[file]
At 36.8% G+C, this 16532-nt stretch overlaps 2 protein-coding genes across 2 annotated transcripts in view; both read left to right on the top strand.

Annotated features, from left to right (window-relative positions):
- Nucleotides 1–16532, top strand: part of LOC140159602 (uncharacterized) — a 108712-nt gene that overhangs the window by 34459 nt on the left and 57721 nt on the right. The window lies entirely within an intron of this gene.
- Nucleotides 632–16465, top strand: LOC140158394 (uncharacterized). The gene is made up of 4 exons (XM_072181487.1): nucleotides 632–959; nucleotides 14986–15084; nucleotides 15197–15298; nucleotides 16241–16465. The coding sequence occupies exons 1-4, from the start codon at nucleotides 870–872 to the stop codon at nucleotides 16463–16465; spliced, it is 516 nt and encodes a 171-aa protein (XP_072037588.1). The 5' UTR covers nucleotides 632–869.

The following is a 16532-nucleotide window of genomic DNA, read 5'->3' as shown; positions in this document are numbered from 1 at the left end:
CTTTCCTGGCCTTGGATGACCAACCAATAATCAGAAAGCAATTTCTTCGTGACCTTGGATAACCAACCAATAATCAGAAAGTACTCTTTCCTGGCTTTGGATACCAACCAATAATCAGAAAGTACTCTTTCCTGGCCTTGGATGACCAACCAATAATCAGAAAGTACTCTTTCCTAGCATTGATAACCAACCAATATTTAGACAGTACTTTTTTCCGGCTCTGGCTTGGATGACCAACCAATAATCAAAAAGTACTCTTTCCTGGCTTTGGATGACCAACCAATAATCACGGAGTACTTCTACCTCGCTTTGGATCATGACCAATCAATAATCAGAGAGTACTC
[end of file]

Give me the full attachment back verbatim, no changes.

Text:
At 36.8% G+C, this 16532-nt stretch overlaps 2 protein-coding genes across 2 annotated transcripts in view; both read left to right on the top strand.

Annotated features, from left to right (window-relative positions):
- Nucleotides 1–16532, top strand: part of LOC140159602 (uncharacterized) — a 108712-nt gene that overhangs the window by 34459 nt on the left and 57721 nt on the right. The window lies entirely within an intron of this gene.
- Nucleotides 632–16465, top strand: LOC140158394 (uncharacterized). The gene is made up of 4 exons (XM_072181487.1): nucleotides 632–959; nucleotides 14986–15084; nucleotides 15197–15298; nucleotides 16241–16465. The coding sequence occupies exons 1-4, from the start codon at nucleotides 870–872 to the stop codon at nucleotides 16463–16465; spliced, it is 516 nt and encodes a 171-aa protein (XP_072037588.1). The 5' UTR covers nucleotides 632–869.

The following is a 16532-nucleotide window of genomic DNA, read 5'->3' as shown; positions in this document are numbered from 1 at the left end:
CTTTCCTGGCCTTGGATGACCAACCAATAATCAGAAAGCAATTTCTTCGTGACCTTGGATAACCAACCAATAATCAGAAAGTACTCTTTCCTGGCTTTGGATACCAACCAATAATCAGAAAGTACTCTTTCCTGGCCTTGGATGACCAACCAATAATCAGAAAGTACTCTTTCCTAGCATTGATAACCAACCAATATTTAGACAGTACTTTTTTCCGGCTCTGGCTTGGATGACCAACCAATAATCAAAAAGTACTCTTTCCTGGCTTTGGATGACCAACCAATAATCACGGAGTACTTCTACCTCGCTTTGGATCATGACCAATCAATAATCAGAGAGTACTC